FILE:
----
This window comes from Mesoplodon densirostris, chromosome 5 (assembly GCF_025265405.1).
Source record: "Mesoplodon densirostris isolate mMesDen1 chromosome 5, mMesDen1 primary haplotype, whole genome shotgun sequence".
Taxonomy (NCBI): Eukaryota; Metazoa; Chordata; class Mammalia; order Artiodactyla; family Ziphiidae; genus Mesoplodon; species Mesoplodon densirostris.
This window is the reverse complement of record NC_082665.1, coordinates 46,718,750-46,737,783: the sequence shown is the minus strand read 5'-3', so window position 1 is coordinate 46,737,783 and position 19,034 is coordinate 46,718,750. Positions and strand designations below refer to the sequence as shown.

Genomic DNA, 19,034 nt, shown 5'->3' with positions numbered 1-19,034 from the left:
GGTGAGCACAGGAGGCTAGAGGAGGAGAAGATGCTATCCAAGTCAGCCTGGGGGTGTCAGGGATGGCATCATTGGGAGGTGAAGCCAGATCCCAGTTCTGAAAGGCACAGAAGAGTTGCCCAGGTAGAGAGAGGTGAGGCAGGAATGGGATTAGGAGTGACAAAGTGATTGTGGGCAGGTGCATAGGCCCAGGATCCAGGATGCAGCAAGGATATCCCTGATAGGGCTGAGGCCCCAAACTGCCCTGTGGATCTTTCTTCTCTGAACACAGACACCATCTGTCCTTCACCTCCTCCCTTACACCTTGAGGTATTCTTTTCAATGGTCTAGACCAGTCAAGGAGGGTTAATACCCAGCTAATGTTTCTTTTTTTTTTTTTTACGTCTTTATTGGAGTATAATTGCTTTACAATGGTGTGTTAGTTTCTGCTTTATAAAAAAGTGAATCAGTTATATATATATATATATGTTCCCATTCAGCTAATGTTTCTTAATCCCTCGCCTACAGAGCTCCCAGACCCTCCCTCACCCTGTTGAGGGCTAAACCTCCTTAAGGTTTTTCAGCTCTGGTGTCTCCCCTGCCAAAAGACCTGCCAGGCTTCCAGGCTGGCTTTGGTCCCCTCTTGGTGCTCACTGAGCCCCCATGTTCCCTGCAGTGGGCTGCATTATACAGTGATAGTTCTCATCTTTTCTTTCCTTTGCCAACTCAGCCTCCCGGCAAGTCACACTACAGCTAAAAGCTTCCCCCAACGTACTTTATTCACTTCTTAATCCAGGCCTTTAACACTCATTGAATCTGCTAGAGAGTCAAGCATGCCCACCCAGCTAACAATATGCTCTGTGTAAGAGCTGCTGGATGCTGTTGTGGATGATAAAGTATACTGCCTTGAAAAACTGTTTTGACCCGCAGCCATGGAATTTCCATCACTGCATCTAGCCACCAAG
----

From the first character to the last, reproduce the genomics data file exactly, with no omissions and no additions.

This window comes from Mesoplodon densirostris, chromosome 5 (assembly GCF_025265405.1).
Source record: "Mesoplodon densirostris isolate mMesDen1 chromosome 5, mMesDen1 primary haplotype, whole genome shotgun sequence".
Taxonomy (NCBI): Eukaryota; Metazoa; Chordata; class Mammalia; order Artiodactyla; family Ziphiidae; genus Mesoplodon; species Mesoplodon densirostris.
This window is the reverse complement of record NC_082665.1, coordinates 46,718,750-46,737,783: the sequence shown is the minus strand read 5'-3', so window position 1 is coordinate 46,737,783 and position 19,034 is coordinate 46,718,750. Positions and strand designations below refer to the sequence as shown.

Genomic DNA, 19,034 nt, shown 5'->3' with positions numbered 1-19,034 from the left:
GGTGAGCACAGGAGGCTAGAGGAGGAGAAGATGCTATCCAAGTCAGCCTGGGGGTGTCAGGGATGGCATCATTGGGAGGTGAAGCCAGATCCCAGTTCTGAAAGGCACAGAAGAGTTGCCCAGGTAGAGAGAGGTGAGGCAGGAATGGGATTAGGAGTGACAAAGTGATTGTGGGCAGGTGCATAGGCCCAGGATCCAGGATGCAGCAAGGATATCCCTGATAGGGCTGAGGCCCCAAACTGCCCTGTGGATCTTTCTTCTCTGAACACAGACACCATCTGTCCTTCACCTCCTCCCTTACACCTTGAGGTATTCTTTTCAATGGTCTAGACCAGTCAAGGAGGGTTAATACCCAGCTAATGTTTCTTTTTTTTTTTTTTACGTCTTTATTGGAGTATAATTGCTTTACAATGGTGTGTTAGTTTCTGCTTTATAAAAAAGTGAATCAGTTATATATATATATATATGTTCCCATTCAGCTAATGTTTCTTAATCCCTCGCCTACAGAGCTCCCAGACCCTCCCTCACCCTGTTGAGGGCTAAACCTCCTTAAGGTTTTTCAGCTCTGGTGTCTCCCCTGCCAAAAGACCTGCCAGGCTTCCAGGCTGGCTTTGGTCCCCTCTTGGTGCTCACTGAGCCCCCATGTTCCCTGCAGTGGGCTGCATTATACAGTGATAGTTCTCATCTTTTCTTTCCTTTGCCAACTCAGCCTCCCGGCAAGTCACACTACAGCTAAAAGCTTCCCCCAACGTACTTTATTCACTTCTTAATCCAGGCCTTTAACACTCATTGAATCTGCTAGAGAGTCAAGCATGCCCACCCAGCTAACAATATGCTCTGTGTAAGAGCTGCTGGATGCTGTTGTGGATGATAAAGTATACTGCCTTGAAAAACTGTTTTGACCCGCAGCCATGGAATTTCCATCACTGCATCTAGCCACCAAG